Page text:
Notes and Communications: Knowledge of Christ to Come
John A. Tvedtnes
And behold, he shall be born of Mary, at Jerusalem which is the land of our forefathers, she being a virgin. . . .
And he shall go forth, suffering pains and afflictions and temptations of every kind. . . .
And he will take upon him death, that he may loose the bands of death which bind his people; and he will take upon him their infirmities. (Alma 7:10–12)
To those who deny prophecy, it seems impossible that Alma could have known details such as these from the life of Christ, who had not yet been born. The earliest Book of Mormon prophets, such as Lehi and his sons Nephi and Jacob, were aware of such things as Christ's name and title, his baptism by John, his teachings, his selection of twelve apostles, his miraculous healings and casting out of devils, and his death on the cross (1 Nephi 10:7–10; 11:27–33; 2 Nephi 10:3; 25:19).
While the twentieth-century critical mind is hard-pressed to believe that details of Christ's life could be known long before he was born, early Christians readily accepted the idea. Other documents indicate that Adam and other prophets knew of Christ's atonement.
For example, in the Book of the Rolls1 God declares to Adam, "I will send my dear Son; He will come down to the earth, He will be clothed with a body from a Virgin of thy race, named Mary."2 The preexistent Christ tells Adam,
I will come down to thee, and in thy house will I dwell and with thy body will I be clothed. . . . I will fast forty days; . . . I will receive baptism; . . . I will be lifted up on the cross; . . . I will endure lies; . . . I will be beaten with the whip; . . . I will taste vinegar; . . . my hands will be nailed; . . . I will be pierced with a spear; . . . I will thunder in the height; . . . I will darken the sun; . . . I will cleave the rocks; . . . after three days, which I have spent in the grave, I will raise up the body which I took from thee.3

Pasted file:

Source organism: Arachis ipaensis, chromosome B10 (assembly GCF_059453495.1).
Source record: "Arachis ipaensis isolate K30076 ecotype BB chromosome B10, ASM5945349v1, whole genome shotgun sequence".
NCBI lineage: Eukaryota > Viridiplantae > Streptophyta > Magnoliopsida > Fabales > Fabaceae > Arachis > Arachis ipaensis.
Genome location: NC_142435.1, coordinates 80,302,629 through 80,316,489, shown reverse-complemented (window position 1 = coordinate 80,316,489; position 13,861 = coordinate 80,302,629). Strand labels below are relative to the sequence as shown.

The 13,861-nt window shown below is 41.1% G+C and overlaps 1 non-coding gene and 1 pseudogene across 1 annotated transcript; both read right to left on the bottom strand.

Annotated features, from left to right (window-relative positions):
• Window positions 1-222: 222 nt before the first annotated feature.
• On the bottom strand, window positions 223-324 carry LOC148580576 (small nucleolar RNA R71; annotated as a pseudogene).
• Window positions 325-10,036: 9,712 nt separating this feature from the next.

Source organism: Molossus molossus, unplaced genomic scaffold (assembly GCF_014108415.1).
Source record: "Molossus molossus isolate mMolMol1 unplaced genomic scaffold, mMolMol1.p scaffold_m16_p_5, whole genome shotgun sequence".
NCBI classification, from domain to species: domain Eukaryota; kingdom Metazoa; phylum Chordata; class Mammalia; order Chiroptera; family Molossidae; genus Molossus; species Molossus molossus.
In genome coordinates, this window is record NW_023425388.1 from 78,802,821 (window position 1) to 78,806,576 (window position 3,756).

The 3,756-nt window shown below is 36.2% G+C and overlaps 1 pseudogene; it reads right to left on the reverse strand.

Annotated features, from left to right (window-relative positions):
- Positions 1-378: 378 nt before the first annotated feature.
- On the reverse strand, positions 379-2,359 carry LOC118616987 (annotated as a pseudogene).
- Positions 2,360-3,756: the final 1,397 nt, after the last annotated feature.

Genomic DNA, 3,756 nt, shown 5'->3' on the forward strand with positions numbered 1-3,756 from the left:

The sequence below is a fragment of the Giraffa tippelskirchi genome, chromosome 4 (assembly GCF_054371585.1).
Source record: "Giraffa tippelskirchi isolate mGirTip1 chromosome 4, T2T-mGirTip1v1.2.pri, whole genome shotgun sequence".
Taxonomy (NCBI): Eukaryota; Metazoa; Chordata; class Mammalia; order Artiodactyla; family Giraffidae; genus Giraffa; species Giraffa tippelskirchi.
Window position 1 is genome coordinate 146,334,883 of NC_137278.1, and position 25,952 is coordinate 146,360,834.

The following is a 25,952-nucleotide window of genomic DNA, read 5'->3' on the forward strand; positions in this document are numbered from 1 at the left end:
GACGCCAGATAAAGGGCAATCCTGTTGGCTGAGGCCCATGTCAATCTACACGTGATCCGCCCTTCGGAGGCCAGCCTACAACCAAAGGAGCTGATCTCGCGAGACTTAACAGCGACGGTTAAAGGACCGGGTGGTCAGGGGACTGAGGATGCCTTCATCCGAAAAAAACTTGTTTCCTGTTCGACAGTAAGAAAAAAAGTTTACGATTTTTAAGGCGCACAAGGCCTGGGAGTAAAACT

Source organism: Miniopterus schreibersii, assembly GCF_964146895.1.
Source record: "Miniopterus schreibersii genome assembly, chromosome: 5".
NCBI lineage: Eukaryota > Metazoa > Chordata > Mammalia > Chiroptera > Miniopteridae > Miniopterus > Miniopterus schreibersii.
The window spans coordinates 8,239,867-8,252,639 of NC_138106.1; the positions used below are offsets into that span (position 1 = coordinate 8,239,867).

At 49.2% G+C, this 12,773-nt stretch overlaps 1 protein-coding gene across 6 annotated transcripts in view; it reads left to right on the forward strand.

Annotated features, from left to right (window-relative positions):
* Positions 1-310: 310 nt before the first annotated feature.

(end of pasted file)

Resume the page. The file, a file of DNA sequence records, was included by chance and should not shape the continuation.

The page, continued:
On his deathbed, Adam told his son Seth,
God will come down to the earth. . . . He will be incarnate of a Virgin girl named Mary. . . . He will do wonders and signs openly; He will walk on the waves of the sea as if walking on the dry land; He will rebuke the winds in a manifest way, and they will be led by His command. He will call to the waves of the sea, and they will answer Him obediently. At His command the blind shall see, the lepers shall be cleansed, the deaf shall hear, the dumb shall speak, the deformed shall be straightened, the lame shall spring up, the palsied shall rise and walk. Many rebels shall be led to God, those who have wandered shall be led aright, and devils shall be driven away.4
We are struck with the similarity between these passages and ones found in the Book of Mormon, especially the prophecy of Alma cited at the beginning.
1. The Book of the Rolls is a pseudepigraphic work known only from an Arabic version, though attributed to Clement, a disciple of Simon Peter. It reflects the same tradition found in other ancient Christian works about the earliest generations of mankind, such as the Conflict of Adam and Eve with Satan, the Cave of Treasures, and The Bee.